David Clingingsmith is associate professor of economics at Case Western Reserve University. He is an empirical economist whose research focuses on the social aspects of economic behavior. His work uses field and lab experiments as well as observational data. His research publications and writing have appeared in outlets such as Quarterly Journal of Economics, The Economic Journal, and The Journal of Human Resources. Clingingsmith received his PhD in Economics from Harvard University and also holds an MA in Anthropology from the University of Chicago. Since his appointment to the Weatherhead School of Management, he has taught Advanced Topics and Writing in Economics; Designing Experiments for Social Science, Policy, and Management; World Economic History; Intermediate Microeconomics; and The Economy in the American Century. In 2009, he received the Explorations Prize from the Economic History Association.
Dennis Parker (@DennisDParker) is director of the ACLU Racial Justice Program, leading its efforts in combating discrimination and addressing other issues with a disproportionate impact on communities of color. Parker oversees work to combat the “school-to-prison” pipeline, the profiling of airline passengers subjected to searches and wrongfully placed on watch lists, and the racial bias in the criminal justice system. Prior to joining the ACLU, Parker was the chief of the Civil Rights Bureau in the Office of New York State Attorney General under Eliot Spitzer. He previously spent fourteen years at the NAACP’s Legal Defense and Education Fund. Parker has also worked with the New York Legal Aid Society. He teaches Race, Poverty, and Constitutional Law at New York Law School. He graduated from Harvard Law School and Middlebury College.
Allison Briscoe-Smith completed her internship and postdoctoral fellowship at the University of California, San Francisco, at San Francisco General Hospital, where she specialized in child-parent psychotherapy and working with traumatized populations. Throughout her training, her studies focused on child psychopathology and diversity issues. After her postdoctoral work, Dr. Briscoe-Smith was the program director of a mental health program serving children as they entered the Alameda County foster care system. She was a professor of child psychology at Palo Alto University for four years and served as the director of Children’s Hospital Oakland’s Center for the Vulnerable Child for three years. She is now an adjunct professor at the Wright Institute and a consultant to nonprofit organizations seeking to become trauma-informed and culturally accountable. Dr. Briscoe-Smith’s research has focused on trauma/post-traumatic stress disorder and how children understand race. She has worked broadly on these topics and has served many families and schools on matters salient to these issues.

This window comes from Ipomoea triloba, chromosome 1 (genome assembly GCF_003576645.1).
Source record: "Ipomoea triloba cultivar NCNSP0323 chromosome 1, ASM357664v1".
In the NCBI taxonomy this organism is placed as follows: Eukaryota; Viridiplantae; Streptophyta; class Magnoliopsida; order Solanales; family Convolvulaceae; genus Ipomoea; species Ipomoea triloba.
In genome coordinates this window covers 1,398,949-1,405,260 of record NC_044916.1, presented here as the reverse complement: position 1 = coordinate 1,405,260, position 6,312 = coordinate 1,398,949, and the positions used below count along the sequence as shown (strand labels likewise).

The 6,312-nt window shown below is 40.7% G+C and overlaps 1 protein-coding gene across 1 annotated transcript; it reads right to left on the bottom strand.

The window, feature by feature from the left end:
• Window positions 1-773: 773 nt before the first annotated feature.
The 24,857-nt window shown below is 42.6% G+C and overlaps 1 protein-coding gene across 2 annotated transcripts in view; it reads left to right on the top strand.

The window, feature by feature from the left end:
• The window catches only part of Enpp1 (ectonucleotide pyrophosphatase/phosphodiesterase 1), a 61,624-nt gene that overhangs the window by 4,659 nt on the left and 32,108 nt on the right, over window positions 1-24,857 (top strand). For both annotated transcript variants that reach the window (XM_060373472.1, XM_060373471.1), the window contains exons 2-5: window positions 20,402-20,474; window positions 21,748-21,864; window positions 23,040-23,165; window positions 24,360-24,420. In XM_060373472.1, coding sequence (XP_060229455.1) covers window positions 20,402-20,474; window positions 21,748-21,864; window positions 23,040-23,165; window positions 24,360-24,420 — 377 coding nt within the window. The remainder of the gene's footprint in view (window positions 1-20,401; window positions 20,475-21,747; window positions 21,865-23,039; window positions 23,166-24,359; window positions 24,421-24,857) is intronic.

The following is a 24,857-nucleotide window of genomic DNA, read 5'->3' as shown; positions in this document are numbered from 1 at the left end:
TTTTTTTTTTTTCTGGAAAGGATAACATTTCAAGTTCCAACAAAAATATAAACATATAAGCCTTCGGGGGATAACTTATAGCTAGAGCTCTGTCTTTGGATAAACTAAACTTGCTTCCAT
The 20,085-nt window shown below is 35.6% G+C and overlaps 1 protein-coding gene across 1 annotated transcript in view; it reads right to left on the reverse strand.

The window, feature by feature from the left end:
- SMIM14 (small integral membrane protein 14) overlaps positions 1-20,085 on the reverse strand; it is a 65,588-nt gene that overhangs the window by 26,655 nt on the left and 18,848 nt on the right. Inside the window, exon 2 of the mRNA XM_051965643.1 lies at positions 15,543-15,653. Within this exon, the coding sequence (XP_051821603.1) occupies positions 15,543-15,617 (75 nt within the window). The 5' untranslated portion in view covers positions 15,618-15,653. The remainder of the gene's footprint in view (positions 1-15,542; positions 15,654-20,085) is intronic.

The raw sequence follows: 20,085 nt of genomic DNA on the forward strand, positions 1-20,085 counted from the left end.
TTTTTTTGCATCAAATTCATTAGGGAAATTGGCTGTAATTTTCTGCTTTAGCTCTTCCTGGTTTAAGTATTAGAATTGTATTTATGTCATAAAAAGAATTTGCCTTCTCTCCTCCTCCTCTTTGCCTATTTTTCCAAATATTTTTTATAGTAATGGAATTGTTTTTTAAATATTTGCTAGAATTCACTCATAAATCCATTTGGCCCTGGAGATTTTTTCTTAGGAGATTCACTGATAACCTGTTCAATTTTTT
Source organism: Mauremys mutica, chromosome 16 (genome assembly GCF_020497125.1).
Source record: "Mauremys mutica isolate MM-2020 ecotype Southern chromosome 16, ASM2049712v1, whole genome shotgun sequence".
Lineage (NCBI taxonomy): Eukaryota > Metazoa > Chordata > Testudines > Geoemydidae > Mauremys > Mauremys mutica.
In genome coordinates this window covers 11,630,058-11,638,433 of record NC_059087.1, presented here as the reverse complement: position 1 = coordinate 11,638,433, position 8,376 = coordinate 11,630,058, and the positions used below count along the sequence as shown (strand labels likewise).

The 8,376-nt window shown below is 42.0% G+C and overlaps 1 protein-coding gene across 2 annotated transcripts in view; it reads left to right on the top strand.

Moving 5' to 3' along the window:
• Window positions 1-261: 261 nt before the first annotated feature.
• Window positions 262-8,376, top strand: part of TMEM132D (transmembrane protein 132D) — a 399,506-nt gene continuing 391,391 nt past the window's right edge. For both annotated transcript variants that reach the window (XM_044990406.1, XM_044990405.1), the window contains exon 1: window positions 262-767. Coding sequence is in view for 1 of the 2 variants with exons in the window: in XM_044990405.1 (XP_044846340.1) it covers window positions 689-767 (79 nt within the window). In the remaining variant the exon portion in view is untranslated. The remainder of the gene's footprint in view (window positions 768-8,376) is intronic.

Maureen Costello brings over thirty years of education and publishing experience to her roles as director of Teaching Tolerance and member of the Southern Poverty Law Center’s senior leadership team. Beginning with her years as a history and economics teacher at Staten Island’s Notre Dame Academy High School, Costello has committed her career to fostering the ideals of democracy and citizenship in young people. After leaving the classroom, she directed the Newsweek Education Program, which was dedicated to engaging high school and college students in issues of public concern. Immediately before joining Teaching Tolerance, she oversaw development of the 2010 Census in Schools program for Scholastic Inc., in partnership with the US Census Bureau. Costello is a graduate of the New School University and the New York University Graduate School of Arts & Science.
Rebecca Podlech was born in East Germany in 1986 and now lives in Berlin. She studied translation, Slavic literature, film, and history in Munich (Germany) and Prague. Her master’s thesis examines women filmmakers in Socialist Czechoslovakia and the subversiveness from within an oppressive patriarchal system. After jobs at law firms, parliament, university, and as a freelance translator, Rebecca now works for different film festivals as an editor and member of selection committees and coordinates the goEast project OPPOSE OTHERING!. Her main areas of interest are performatism, strategies of opposition, resistance in the arts, and transgenerational legacies in central and eastern Europe.